These adjectives mean marked by a narrow, often tiresome focus on or display of learning and especially its trivial aspects: a pedantic writing style; an academic insistence on precision; a bookish vocabulary; donnish refinement of speech; scholastic and excessively subtle reasoning.

~~~~~~~~~~~~

Posting the above would fit the definition. :wink:

As an example: when someone takes three paragraphs of precisely worded grammar in reply to a question when a simple "yes", "no," or "I dunno" would suffice. :lol:


Definitions I don't deem fit since they're not my own.

Don't make me bust out a speech on yo a$$.


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16 Feb 2008, 5:41 pm

Parched and boring topic

That is what my teens say to me. But I like a word Nan wrote: donnish.

Like astonish. Ishy words. Rolling around in your mouth words. Noisy words.

It has character. It is moist, unlike the dry word pedantic.

Great synonym. :)

Dryish? (Do not go there!) 8O


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16 Feb 2008, 5:45 pm

Cellar Door...considered amongst few to be the most beautiful phrase in existence. I guess I was never attracted towards "ishes."


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16 Feb 2008, 6:06 pm

Pedantic speech would be lecturing to someone, i.e., the stereotype of a professor.


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16 Feb 2008, 6:28 pm

Chimchar wrote:
What does it mean to be pedantic speech?

I think, that pedantic speech has a lot of "excess", not really needed words; e.g. a lot of words may be replaced by the "context" of the dialog and voice tone. Not "pedantic" conversation is made of rather short sentences and has more flexible voice tone.

P.S. May be, my post is a little pedantic too :) , but English is not my first language.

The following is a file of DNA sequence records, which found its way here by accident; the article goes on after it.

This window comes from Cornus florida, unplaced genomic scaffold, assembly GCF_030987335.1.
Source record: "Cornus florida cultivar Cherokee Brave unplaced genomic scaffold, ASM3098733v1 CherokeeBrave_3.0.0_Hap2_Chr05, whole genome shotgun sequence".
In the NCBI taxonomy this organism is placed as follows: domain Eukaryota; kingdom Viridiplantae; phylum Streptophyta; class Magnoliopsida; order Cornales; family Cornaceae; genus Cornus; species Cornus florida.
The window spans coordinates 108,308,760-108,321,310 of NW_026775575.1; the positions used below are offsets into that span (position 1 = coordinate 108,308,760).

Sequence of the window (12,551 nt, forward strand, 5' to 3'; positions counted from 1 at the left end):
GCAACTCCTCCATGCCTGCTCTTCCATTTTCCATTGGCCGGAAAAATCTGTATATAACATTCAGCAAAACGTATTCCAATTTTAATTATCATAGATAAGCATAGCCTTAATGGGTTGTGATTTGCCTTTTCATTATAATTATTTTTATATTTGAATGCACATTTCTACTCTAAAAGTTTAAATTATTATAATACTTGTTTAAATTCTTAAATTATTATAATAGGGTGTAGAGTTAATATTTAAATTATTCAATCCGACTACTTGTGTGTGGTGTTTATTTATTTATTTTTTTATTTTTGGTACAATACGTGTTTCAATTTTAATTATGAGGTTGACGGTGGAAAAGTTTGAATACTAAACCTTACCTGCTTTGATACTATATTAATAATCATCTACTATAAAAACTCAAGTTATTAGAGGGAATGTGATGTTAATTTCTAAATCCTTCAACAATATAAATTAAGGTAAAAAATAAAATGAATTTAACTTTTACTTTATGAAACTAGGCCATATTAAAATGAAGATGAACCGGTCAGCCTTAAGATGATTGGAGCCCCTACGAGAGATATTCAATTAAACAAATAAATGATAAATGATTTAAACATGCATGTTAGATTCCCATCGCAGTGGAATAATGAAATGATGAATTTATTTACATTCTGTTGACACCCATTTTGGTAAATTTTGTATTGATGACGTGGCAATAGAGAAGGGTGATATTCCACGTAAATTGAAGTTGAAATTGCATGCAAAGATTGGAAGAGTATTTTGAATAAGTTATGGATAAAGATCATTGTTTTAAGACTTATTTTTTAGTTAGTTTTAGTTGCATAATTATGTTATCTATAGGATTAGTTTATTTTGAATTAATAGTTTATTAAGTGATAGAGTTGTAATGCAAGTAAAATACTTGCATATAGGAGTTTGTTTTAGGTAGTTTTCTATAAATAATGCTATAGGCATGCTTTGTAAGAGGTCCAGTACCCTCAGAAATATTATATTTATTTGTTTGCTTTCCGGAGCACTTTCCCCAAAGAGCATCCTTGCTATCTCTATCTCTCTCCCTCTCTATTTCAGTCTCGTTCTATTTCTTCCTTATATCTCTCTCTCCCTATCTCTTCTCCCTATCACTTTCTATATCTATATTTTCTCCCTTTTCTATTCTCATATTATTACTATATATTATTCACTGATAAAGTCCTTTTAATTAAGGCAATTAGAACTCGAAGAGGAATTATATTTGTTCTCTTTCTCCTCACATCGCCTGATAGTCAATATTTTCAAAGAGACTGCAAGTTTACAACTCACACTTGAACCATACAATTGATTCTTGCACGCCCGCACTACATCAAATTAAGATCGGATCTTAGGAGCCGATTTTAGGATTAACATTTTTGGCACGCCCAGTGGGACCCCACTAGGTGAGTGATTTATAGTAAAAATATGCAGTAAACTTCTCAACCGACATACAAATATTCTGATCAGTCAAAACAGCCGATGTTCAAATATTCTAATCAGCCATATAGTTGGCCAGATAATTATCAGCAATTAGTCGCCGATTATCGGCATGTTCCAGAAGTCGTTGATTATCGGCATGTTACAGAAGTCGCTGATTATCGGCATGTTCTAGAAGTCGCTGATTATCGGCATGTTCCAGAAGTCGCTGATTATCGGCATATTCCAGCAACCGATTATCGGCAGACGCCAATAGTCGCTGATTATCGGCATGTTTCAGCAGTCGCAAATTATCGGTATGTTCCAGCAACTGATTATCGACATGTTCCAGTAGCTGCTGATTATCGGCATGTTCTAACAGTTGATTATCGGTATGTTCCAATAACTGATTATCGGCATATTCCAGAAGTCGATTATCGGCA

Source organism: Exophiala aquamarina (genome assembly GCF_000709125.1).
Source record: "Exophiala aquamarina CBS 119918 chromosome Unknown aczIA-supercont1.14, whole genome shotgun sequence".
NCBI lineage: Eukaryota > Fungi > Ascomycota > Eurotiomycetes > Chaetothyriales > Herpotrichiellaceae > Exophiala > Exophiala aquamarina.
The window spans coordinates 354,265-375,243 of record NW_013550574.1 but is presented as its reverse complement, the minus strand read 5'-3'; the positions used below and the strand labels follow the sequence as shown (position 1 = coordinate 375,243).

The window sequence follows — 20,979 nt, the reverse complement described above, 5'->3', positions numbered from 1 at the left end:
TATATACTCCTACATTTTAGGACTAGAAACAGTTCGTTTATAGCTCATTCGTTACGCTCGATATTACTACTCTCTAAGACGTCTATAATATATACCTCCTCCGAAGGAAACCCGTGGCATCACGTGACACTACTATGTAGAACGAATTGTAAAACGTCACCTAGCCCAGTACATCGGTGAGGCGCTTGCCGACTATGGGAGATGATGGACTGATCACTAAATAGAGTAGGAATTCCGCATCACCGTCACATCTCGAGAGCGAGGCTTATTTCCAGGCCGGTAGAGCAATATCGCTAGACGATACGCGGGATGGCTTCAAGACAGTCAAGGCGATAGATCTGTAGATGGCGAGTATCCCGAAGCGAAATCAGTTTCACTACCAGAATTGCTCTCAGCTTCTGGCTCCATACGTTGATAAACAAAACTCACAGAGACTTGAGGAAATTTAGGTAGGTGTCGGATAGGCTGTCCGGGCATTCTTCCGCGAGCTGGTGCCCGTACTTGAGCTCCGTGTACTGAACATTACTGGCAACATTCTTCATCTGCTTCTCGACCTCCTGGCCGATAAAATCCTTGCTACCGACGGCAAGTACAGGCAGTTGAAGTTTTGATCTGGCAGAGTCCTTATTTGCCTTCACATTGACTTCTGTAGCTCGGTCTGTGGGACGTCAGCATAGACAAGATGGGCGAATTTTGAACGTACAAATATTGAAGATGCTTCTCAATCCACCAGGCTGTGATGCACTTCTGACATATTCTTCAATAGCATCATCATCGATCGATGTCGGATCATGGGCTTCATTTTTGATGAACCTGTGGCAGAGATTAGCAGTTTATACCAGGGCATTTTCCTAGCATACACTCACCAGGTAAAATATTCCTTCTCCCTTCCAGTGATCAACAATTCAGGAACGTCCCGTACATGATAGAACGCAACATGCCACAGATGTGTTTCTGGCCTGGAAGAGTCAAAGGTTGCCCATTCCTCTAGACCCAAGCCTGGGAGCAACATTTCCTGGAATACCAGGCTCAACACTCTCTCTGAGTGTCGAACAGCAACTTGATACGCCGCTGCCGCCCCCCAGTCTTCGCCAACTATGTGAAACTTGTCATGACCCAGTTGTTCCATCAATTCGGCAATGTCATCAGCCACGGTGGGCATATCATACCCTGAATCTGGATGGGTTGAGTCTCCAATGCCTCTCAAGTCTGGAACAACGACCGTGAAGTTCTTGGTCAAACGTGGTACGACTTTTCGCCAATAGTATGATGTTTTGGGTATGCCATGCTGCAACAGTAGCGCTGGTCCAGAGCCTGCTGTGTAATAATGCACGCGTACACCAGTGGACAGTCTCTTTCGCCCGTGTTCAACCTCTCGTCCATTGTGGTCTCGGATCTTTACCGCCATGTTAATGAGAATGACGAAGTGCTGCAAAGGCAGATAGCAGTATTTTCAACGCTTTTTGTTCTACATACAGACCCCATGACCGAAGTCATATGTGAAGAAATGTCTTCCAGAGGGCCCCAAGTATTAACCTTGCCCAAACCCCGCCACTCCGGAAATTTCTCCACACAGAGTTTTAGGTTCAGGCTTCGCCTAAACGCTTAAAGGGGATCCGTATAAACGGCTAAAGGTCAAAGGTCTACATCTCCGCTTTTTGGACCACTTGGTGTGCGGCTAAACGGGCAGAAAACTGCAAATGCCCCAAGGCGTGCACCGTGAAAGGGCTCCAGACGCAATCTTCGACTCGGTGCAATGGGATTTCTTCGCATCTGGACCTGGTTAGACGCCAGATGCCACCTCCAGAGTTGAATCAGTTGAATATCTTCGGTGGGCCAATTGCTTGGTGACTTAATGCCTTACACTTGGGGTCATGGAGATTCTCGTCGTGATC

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16 Feb 2008, 8:04 pm

Pedantic means sounding like a college textbook or an intellectual.


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16 Feb 2008, 8:25 pm

Odin wrote:
Pedantic means sounding like a college textbook or an intellectual.

From the other day, an instance (perhaps)-
My father told me that "Ukraine" is pronounced like "ooh-krane" & insisted that I say it that way. I wouldn't, because it feels silly (speaking the word in that manner)-I don't hear news people on tv or radio calling it that. I say it like "you-krane", because that's what I'm used to & what it was called all through school. I believe my father when he says he is correct, but I don't care enough (about this level of precision, in this case) to adopt his method.
There are many grammatical/verbal things about which I'm more "pedantic", pefectionist, or rule-bound. There are also plenty of areas/occasions in which I do things "my way" rather than the "standard" way. It depends-I'm inconsistently consistent, or vice versa...


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17 Feb 2008, 5:23 am

Belfast's example is good (although internet dictionaries say it's pronounced you-krane :( - yes, I had to look it up)
I pronounce praline as 'prah-line' even though everybody else says 'pray-line'.
I think pedantic speech is always saying things the right way, using perfect grammar and so on.